Recent years have seen a rise in encouragement for cancer screenings, but a number of studies have reminded physicians and their patients of the old saying about free lunches.
That is, nothing good comes without a cost.
Two studies released Monday -- one looking at prostate cancer and the other at breast cancer -- appearing in the Journal of the National Cancer Institute, show that increased screening brings false positives and the costs of emotional anguish and sometimes unnecessary treatment.
"The fact that it is a surprise to so many physicians and so many patients is a symptom of the debate taking place now regarding health care reform," said Dr. Thomas Schwenk, a family physician with the University of Michigan, commenting on the prostate cancer study. "The American approach to medical care is to always do more, irrespective of whether it has any value, and even in the face of data showing that doing more causes harm."
While the prostate cancer study, which utilized data from the National Cancer Institute (not affiliated with the journal that published the study), and the breast cancer study, which used data from women being screened in the province of Ontario, Canada, were in two different cancers in two different populations, both studies came to similar conclusions; in short, a lot of patients were receiving unnecessary treatments.
In the breast cancer screening study, women in Ontario were given a clinical breast exam in addition to mammography.
"I think that women should be informed of the benefits and limitations if they have a clinical breast exam in addition to mammography," said Anna Chiarelli, an epidemiologist at the University of Toronto and one of the authors of the breast screening study. "For every additional cancer found there were 55 false positives."
Meanwhile, according to the prostate cancer study's authors, between the years 1986 and 2005, 1 million "additional" men were diagnosed with prostate cancer.
"Given the considerable time that has passed since PSA screening began, most of this excess incidence must represent overdiagnosis," concluded Dr. H. Gilbert Welch, professor of medicine and community and family medicine at Dartmouth Medical School and Dr. Peter C. Albertsen, chief and program director of the division of urology at the University of Connecticut Health Center.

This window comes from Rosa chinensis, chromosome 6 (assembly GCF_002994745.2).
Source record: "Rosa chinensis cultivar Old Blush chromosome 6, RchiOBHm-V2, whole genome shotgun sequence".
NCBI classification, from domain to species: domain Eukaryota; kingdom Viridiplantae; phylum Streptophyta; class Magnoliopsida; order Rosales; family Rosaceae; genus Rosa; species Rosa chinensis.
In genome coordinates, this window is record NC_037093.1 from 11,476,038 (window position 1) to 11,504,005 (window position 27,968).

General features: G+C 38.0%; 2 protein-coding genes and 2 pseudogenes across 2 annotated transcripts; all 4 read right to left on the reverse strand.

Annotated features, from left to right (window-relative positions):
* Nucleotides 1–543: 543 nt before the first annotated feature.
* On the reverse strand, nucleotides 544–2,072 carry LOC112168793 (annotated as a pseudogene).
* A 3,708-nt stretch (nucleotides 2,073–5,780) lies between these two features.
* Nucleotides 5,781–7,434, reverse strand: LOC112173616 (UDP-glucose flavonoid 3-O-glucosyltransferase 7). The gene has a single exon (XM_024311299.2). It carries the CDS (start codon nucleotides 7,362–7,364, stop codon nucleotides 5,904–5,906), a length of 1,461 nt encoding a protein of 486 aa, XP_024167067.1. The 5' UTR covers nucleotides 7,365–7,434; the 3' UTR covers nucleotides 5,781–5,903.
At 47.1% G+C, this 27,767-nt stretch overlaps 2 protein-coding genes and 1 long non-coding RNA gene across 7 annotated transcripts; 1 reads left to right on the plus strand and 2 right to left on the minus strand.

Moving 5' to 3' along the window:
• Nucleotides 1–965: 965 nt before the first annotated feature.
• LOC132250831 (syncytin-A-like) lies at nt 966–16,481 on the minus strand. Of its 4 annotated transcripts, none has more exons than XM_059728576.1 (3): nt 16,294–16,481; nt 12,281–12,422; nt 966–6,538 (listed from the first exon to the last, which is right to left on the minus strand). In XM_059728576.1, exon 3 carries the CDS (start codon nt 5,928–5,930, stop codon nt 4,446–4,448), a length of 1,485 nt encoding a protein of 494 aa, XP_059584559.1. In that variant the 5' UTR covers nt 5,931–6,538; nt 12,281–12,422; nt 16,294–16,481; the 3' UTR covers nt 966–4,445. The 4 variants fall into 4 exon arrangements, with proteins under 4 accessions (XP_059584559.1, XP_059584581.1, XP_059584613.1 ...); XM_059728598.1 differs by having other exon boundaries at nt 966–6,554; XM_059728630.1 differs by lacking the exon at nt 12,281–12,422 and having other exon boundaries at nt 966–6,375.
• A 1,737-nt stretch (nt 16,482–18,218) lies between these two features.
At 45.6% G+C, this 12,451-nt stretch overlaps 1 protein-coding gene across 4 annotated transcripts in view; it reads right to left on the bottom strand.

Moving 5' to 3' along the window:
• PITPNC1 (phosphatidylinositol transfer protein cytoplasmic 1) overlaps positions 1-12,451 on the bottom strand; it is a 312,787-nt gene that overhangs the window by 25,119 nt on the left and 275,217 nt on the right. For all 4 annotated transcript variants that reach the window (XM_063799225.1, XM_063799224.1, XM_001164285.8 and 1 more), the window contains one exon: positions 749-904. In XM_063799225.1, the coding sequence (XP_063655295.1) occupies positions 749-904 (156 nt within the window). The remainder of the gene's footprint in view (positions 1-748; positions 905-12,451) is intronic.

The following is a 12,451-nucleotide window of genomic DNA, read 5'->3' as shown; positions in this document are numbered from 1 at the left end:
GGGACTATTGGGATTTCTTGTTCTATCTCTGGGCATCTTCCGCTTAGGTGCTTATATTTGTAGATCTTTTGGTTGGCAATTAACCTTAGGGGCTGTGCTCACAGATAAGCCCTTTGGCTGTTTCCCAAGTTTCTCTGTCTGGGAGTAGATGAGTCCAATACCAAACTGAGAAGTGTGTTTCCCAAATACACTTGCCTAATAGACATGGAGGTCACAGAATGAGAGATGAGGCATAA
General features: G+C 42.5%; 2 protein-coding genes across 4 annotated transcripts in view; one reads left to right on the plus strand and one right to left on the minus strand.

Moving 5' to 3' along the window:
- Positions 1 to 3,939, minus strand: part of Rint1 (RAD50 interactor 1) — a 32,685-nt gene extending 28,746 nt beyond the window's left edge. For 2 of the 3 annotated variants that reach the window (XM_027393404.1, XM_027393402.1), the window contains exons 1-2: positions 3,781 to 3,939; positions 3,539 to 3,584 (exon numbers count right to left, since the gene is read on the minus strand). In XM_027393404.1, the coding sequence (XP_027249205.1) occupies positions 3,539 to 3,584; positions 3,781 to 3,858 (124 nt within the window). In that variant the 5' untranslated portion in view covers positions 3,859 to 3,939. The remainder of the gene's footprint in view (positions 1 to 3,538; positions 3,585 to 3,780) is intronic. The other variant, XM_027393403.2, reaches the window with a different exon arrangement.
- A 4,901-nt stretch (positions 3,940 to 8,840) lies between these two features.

"It is of note that countries that do not have widespread screening as a policy have seen some declines in prostate mortality without the harm of frequent overdiagnosis," said Dr. Otis Brawley of the American Cancer Society in a related editorial.
While acknowledging the costs of false positives in cancer screenings, physicians said it is important not to look past the benefits those screenings bring as well.
"There is no question that prostate cancer is being over-detected and over-treated today," said Dr. Peter Scardino, chair of the department of surgery at Memorial Sloan-Kettering Cancer Center. "It is, however, a serious mistake to suggest that PSA cannot detect many potentially lethal cancers at a time when they can be cured with surgery and radiation. While there is some argument about the benefits of PSA screening, prostate cancer mortality rates have declined by 50 percent over the last 15 years."
Dr. Patrick Walsh, a professor of urology at Johns Hopkins, argued that the prostate study is deeply flawed.
"The problem with the article is simple," he said. "In 1986 there was an enormous reservoir of men in the population with advanced asymptomatic incurable prostate cancer -- so that when they were diagnosed with cancer, treatment had no effect on their outcome. Then, beginning in the mid- to late-1990s, we finally were seeing men who were curable and who were going to live long enough to be cured."
The study does not show, said Walsh, any benefit for the patients who were diagnosed at the end of the study period, since the 15 to 20 years it might take some patients to die (from a slow-growing tumor) has not yet passed.